Natural gas futures advanced for a second day in New York on speculation that colder weather will help erode a surplus of the heating fuel.
Gas rose as much as 2% after forecasters including MDA Weather Services in Gaithersburg, Maryland, said below-normal temperatures in the western U.S. next week will spread into the Northeast over the next 11 to 15 days. Previous predictions showed that a recent cold blast would give way to warmer weather.
“It’s not as warm as some of the traders were predicting and that’s giving us a bounce,” said Phil Flynn, senior market analyst at Price Futures Group in Chicago. “When you look at this week’s inventory report, it’s going to reflect some of the coldest weather this year.”
Natural gas for February delivery gained 5.6 cents, or 1.7%, to $3.343 per million British thermal units at 9:46 a.m. on the New York Mercantile Exchange. Trading volume was 34% below the 100-day average. Gas prices have risen 9.2% from a year ago.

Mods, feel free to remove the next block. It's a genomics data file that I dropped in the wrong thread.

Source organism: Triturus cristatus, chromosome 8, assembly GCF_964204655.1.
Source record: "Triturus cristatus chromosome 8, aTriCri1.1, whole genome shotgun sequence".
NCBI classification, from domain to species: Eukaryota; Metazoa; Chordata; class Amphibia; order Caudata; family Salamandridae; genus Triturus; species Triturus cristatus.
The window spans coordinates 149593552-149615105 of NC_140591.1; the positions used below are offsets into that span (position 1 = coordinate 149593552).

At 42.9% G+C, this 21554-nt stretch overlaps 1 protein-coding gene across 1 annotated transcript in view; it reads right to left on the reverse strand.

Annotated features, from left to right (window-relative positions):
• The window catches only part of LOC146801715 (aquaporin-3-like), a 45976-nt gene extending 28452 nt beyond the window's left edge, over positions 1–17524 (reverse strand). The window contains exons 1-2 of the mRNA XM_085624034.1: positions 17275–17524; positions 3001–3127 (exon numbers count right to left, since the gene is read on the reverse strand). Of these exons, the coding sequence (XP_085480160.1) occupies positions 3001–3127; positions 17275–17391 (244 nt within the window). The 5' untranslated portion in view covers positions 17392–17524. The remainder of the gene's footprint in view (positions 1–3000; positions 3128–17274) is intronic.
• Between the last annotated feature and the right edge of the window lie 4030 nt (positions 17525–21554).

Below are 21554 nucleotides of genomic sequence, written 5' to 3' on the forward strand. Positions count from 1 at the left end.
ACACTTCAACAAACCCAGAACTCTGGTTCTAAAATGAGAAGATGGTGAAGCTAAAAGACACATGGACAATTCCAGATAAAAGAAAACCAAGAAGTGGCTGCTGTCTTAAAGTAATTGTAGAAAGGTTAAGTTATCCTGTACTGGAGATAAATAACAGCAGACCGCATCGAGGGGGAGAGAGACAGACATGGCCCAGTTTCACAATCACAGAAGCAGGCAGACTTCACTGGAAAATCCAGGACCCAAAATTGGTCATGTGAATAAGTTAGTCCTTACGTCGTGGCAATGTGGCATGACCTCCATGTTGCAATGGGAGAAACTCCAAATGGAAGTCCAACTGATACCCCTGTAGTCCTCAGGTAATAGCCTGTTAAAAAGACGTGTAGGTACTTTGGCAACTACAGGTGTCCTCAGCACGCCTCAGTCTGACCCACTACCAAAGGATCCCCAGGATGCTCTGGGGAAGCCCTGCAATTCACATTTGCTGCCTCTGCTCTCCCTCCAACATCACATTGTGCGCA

The low temperature in Green Bay, Wisconsin, on Jan. 21 will be 10 below the usual reading at minus 1 Fahrenheit (minus 18 Celsius), compared with a low of 31 degrees on Jan. 10, 22 above normal, according to AccuWeather Inc. in State College, Pennsylvania.
About 50% of U.S. households use gas for heating, Energy Department data show.
Unusually cold weather helped reduce a gas surplus at the end of December after it widened earlier in the month, according to the department’s weekly gas inventory report released Jan. 4.
U.S. stockpiles fell 135 billion cubic feet to 3.517 trillion in the week ended Dec. 28, exceeding the five-year average drop for the week of 111 billion.
A gas surplus to the five-year average fell to 12.4% from 12.8% the previous week, the department said. The supply gap from year-earlier levels narrowed to 0.7% from 2.3%.